Pharmacopsychiatry. 2004 Mar;37 Suppl 1:S79-83

Daily stress and glycaemic control in Type 1 diabetes: individual differences in magnitude, direction, and timing of stress-reactivity.

The aim of this study was to investigate the relationships between daily stress and glycaemic control in 54 people with Type 1 diabetes over 21 days. Measures included daily reports of stress (hassles), four-times-daily blood glucose measurements, and HbA1c levels. Time-series analyses revealed considerable variation between individuals in the nature and extent of blood glucose response to stress (stress-reactivity). In approximately one-third of the sample, stress was significantly associated with either same- or next-day blood glucose levels (r-range: -0.79 to 0.58). The majority of stress-reactive individuals (20.4% of the sample) demonstrated a positive association between hassles and same-day blood glucose levels. A much less common effect was found in two individuals (3.7%), where hassles were related to decreased same-day blood glucose. ‘Stress-reactive’ individuals tended to have high HbA1c values at baseline (t(52) = 2.2; P < 0.05), and significant relationships between emotion-focused coping and blood glucose levels (r = 0.93; P < 0.01). In conclusion, although a significant majority of this sample was resistant to the effects of stress, marked individual differences were found in the nature and extent of stress-reactivity. Our study goes beyond other published results as it is longitudinal, uses time-series analyses and includes a relatively larger sample. Clinicians need to be aware of these individual differences in order to advise patients about anticipating and preventing stress-related disruptions of glycaemic control.

Diabetes Res Clin Pract. 2004 Dec;66(3):237-44

Moderate alcohol intake and markers of inflammation and endothelial dysfunction among diabetic men.

AIMS/HYPOTHESIS: Type 2 diabetes mellitus is characterised by heightened inflammation and endothelial dysfunction. Moderate alcohol intake has been associated with a reduced risk of cardiovascular disease in type 2 diabetic patients. It remains to be determined whether there is an association between alcohol and inflammation in individuals with diabetes. METHODS: We investigated the relationship between alcohol intake and inflammation in 726 of 18,159 men who returned blood samples in the Health Professionals Follow-up Study and had confirmed type 2 diabetes at blood draw. RESULTS: In age-adjusted analyses, alcohol intake was associated with lower levels of HbA1c, fibrinogen, soluble tumour necrosis factor receptor-2 (sTNF-R2) and soluble vascular adhesion molecule-1 (sVCAM-1), and with higher levels of HDL cholesterol and adiponectin (p value for trends <0.05). After adjustment for age, HbA1c, insulin use, fasting status, smoking, BMI, physical activity, aspirin use, prevalence of cardiovascular disease and dietary factors, each additional drink per day was related to increased HDL cholesterol (0.053 mmol/l, p<0.0001) and adiponectin (0.8 microg/ml, p=0.01), and decreased sTNFR-2 (73 pg/ml, p=0.03), fibrinogen (0.302 micromol/l, p=0.02) and sVCAM-1 (33 ng/ml, p=0.02). The relationship between alcohol and inflammatory biomarkers persisted when subjects were stratified according to HbA1c levels. CONCLUSIONS/INTERPRETATION: Moderate alcohol intake may have a beneficial effect on markers of inflammation and endothelial dysfunction in type 2 diabetic patients.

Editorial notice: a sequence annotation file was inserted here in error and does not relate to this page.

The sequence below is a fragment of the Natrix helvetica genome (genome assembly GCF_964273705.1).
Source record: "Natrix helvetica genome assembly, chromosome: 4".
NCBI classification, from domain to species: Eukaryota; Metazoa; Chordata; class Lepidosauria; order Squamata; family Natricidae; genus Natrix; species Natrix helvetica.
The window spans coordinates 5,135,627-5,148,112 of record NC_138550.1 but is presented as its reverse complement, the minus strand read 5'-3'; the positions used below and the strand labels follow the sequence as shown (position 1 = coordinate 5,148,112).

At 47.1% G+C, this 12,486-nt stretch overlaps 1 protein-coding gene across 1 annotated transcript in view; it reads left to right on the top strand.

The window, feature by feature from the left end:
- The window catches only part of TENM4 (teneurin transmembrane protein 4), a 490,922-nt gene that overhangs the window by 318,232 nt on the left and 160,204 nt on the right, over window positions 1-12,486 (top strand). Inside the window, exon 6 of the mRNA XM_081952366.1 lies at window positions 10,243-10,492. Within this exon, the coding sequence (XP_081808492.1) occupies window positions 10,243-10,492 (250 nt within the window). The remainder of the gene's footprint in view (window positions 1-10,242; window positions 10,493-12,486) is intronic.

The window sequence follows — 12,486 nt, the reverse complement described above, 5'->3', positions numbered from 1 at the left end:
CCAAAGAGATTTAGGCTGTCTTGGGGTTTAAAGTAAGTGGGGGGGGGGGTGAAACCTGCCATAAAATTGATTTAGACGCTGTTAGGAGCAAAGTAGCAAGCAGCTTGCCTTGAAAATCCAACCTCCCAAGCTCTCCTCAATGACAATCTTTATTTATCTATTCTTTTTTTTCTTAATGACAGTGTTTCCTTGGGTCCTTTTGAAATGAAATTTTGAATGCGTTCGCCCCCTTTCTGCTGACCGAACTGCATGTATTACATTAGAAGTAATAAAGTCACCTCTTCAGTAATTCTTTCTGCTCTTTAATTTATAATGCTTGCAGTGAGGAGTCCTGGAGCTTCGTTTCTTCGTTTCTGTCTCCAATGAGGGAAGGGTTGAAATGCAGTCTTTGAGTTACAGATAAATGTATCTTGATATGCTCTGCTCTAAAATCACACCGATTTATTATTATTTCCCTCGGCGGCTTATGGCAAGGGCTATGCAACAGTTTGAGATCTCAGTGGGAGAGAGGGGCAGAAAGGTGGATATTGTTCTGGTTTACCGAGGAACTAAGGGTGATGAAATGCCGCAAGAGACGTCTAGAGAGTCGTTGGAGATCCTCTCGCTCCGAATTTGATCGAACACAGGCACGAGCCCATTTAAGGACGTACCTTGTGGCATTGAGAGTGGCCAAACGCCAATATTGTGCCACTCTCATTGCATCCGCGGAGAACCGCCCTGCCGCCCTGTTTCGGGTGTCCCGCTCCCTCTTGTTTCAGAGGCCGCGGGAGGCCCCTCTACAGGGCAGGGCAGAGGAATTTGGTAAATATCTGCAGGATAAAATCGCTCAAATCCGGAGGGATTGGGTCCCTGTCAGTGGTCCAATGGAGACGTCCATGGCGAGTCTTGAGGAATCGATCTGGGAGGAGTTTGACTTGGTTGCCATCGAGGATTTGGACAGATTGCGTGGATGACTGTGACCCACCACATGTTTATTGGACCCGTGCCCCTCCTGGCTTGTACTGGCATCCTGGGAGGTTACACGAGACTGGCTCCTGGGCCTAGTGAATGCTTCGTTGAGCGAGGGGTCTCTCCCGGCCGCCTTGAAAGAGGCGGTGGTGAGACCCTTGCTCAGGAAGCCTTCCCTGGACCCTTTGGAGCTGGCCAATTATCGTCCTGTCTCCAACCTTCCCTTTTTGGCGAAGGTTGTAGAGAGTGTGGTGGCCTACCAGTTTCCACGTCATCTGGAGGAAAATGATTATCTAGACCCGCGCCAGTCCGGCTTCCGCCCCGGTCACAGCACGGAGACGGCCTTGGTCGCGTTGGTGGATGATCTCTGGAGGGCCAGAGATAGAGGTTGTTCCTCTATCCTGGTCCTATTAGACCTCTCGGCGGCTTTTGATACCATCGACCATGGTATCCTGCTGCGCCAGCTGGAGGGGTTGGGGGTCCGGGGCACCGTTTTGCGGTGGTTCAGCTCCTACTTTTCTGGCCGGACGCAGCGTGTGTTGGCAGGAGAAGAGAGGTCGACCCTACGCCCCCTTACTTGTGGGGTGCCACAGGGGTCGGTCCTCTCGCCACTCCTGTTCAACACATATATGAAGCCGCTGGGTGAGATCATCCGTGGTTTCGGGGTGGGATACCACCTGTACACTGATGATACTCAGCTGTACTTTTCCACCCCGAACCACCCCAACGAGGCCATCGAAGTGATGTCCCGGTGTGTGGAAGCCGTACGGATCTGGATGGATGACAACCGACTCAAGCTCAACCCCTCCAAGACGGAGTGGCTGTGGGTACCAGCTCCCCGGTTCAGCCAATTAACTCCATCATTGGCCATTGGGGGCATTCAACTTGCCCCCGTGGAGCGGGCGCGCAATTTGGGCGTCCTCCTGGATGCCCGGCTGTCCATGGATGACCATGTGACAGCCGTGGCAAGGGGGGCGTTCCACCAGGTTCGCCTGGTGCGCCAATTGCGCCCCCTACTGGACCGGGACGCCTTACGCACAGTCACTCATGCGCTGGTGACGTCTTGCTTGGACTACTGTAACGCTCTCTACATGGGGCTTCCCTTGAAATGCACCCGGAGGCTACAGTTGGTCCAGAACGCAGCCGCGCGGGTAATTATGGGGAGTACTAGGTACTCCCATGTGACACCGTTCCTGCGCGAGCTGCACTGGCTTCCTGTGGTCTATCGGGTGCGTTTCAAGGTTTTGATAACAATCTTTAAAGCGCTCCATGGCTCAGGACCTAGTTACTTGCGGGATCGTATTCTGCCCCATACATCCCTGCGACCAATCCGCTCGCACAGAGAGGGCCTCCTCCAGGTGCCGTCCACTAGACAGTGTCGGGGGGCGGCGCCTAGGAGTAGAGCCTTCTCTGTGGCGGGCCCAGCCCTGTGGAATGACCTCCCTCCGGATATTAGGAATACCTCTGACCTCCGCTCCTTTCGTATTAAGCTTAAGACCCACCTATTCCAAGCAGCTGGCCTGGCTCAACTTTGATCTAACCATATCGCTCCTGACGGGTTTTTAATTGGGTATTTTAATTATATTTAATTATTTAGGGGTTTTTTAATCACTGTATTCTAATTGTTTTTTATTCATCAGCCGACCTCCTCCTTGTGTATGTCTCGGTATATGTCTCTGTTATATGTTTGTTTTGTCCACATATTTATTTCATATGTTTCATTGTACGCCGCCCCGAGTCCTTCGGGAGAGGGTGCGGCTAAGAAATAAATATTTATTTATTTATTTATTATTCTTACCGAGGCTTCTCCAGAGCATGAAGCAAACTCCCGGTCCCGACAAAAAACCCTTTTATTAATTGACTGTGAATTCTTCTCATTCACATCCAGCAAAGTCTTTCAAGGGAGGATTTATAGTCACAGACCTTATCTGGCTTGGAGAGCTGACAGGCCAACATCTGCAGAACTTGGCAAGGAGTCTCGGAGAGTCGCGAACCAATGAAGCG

Diabetologia. 2004 Oct;47(10):1760-7

Acute alcohol consumption improves insulin action without affecting insulin secretion in type 2 diabetic subjects.

OBJECTIVE: Long-term exposure to alcohol is associated with an improvement in insulin sensitivity. At this time, however, there is no definitive proof that alcohol per se has an effect on the insulin sensitivity index (S(i)) in type 2 diabetes patients. The aim of the present study was to assess the role of acute moderate alcohol intake on insulin sensitivity and insulin secretion in comparable subjects with and without type 2 diabetes. RESEARCH DESIGN AND METHODS: Frequently sampled intravenous glucose tolerance tests (FSIGTs) were performed twice on eight healthy and eight type 2 diabetic volunteers. Forty grams of alcohol (vodka 40% wt/vol) or tap water were sipped from time -60 min to the end of the FSIGT. RESULTS: Lactate area under the curve (AUC) was higher in both groups during the alcohol study than in the control study. Free fatty acid (FFA) AUC was higher in type 2 diabetic subjects than in control subjects; alcohol slightly reduced FFA by 17% in control subjects (34 +/- 4 mmol. min(-1). l(-1); P = 0.1) but significantly decreased FFA by 23% in type 2 diabetic subjects (54 +/- 10; P = 0.007). Beta-cell response was markedly reduced in type 2 diabetic subjects regardless of the type of study. Alcohol significantly increased S(i) in both groups. CONCLUSIONS: Acute alcohol consumption improves insulin action without affecting beta-cell secretion. This effect may be partly due to the inhibitory effect of alcohol on lipolysis. Alcohol intake increases insulin sensitivity and may partly explain both the J-shaped relationship between the prevalence of diabetes and the amount of alcohol consumption and the decreased mortality for myocardial infarction.

Diabetes Care. 2004 Jun;27(6):1369-74